GLEN DALE – An environmental attorney from New York visited Marshall County on Wednesday to provide information about water and air pollution from Marcellus Shale activity.

Julia LeMense of the New York firm of Weitz & Luxenberg hosted a public meeting Feb. 2 at John Marshall High School. According to the Wheeling Intelligencer newspaper, about 100 people attended the meeting.

A Marshall County man at Wednesday's meeting said he water well had been contaminated with methane and that natural gas began bubbling in Fish Creek shortly after Chesapeake Energy began drilling activity -- known as fracking -- near his well, according to the newspaper article.

One of the slides LeMense presented to the crowd Wednesday featured this heading: ''Water supplies can become contaminated with explosive levels of methane.''

"During the fracking process, drillers such as Chesapeake and others pump 5 million to 6 million gallons of water, sand and chemicals thousands of feet into the ground with a force as high as 10,000 pounds per square inch," the paper reports. "After the rock is fractured, 15-40 percent of the fluid flushes back up through the well. According to Chesapeake, its most common fracking solution contains 0.5 percent chemicals. These include substances found in antifreeze, swimming pool cleaner, deodorant and hair coloring.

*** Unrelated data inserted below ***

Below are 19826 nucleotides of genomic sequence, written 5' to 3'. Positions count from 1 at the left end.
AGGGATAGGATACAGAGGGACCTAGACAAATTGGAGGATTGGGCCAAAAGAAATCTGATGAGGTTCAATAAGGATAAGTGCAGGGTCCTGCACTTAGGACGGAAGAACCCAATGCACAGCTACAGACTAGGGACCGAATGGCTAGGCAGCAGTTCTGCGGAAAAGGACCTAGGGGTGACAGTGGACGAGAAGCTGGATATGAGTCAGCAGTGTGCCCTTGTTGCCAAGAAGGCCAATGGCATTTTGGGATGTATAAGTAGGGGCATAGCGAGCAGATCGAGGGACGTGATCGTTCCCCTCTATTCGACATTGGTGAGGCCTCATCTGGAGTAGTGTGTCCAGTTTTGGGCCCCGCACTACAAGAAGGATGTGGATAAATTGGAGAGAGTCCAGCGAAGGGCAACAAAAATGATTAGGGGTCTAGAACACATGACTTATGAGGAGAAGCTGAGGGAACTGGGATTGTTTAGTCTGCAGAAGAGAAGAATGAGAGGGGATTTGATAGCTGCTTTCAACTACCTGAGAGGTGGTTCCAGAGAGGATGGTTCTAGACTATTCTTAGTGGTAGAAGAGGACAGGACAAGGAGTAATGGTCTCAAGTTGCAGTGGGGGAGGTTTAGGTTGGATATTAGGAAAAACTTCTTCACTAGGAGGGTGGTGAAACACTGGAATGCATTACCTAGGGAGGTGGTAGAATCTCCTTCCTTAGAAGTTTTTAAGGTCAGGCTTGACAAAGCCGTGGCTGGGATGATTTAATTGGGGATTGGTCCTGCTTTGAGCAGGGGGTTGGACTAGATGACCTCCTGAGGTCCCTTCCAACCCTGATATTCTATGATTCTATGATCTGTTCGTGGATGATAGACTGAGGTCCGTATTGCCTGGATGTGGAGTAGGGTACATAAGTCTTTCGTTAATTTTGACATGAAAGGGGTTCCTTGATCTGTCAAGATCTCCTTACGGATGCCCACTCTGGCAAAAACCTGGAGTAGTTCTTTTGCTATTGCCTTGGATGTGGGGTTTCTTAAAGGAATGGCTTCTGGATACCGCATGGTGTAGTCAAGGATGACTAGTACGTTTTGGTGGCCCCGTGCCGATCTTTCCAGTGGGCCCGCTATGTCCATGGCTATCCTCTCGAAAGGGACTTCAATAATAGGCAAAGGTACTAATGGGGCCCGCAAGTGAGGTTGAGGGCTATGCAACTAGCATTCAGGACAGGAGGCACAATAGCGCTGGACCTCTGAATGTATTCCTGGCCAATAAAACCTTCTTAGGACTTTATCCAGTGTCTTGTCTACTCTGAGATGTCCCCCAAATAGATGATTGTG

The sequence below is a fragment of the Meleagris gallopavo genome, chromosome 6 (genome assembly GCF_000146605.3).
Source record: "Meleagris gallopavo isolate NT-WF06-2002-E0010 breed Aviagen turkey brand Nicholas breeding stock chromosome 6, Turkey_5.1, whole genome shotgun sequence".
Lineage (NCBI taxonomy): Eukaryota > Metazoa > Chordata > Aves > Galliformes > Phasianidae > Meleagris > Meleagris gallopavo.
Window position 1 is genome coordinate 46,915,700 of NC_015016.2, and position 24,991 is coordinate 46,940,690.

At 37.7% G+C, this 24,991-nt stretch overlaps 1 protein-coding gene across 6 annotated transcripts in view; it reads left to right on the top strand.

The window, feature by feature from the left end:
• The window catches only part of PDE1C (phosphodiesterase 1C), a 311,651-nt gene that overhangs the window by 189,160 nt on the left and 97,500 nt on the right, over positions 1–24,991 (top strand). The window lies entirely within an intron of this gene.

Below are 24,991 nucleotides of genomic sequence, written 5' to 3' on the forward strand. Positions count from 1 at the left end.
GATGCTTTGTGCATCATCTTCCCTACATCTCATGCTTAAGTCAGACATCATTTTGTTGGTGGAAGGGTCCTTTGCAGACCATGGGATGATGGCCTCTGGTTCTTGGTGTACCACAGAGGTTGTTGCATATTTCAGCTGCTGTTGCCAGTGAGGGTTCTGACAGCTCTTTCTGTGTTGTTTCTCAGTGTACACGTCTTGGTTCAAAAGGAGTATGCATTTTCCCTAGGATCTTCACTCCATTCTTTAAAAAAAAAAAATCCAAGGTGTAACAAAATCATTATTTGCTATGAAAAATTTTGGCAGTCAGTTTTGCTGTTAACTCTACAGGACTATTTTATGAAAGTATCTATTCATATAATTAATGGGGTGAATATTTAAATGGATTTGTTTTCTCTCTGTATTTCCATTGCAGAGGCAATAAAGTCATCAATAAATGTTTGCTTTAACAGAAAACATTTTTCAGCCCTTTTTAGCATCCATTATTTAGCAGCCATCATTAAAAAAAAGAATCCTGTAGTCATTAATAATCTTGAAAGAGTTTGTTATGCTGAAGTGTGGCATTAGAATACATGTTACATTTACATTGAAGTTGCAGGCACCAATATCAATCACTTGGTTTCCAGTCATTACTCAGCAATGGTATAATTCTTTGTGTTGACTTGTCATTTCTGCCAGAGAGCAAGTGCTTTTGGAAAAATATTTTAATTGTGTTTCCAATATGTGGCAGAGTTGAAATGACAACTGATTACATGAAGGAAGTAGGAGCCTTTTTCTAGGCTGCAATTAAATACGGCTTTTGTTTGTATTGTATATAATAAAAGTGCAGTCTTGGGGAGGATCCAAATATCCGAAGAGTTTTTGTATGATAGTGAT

LeMense told the paper that "information about much of the material used in fracking is protected because it is proprietary."

''We know almost nothing about 43 percent of the chemicals used in fracking,'' she told the paper.

According to the newspaper report, New York State Assembly Speaker Sheldon Silver is a partner at Weitz & Luxenberg. The New York Post reports that Silver leads the fight to block fracking in New York, while other lawyers with the firm are "in other states trying to drum up multi-million dollar lawsuits against the practice."

Wednesday's event, which was touted as a public forum for Marshall County residents to raise concerns about the adverse effects of natural gas drilling in the area, had been postponed from January because of weather.

Before the first scheduled meeting, the executive director of West Virginia Citizens Against Lawsuit Abuse said local residents may be concerned about increased drilling, but he also warned those attending to go in with their eyes open.

"Area residents need to realize that while this law-firm-sponsored event is held out as a 'public forum,' an ulterior motive could be to sign up plaintiffs for potential future lawsuits," WV CALA Executive Director Richie Heath said last month. "Anyone attending should go in knowing that the out-of-state personal injury law firm providing them with information has a profit motive for doing so.

"Area residents need to ask themselves why a New York-based personal injury law firm is interested all of the sudden in holding informational meetings in Marshall County, West Virginia."

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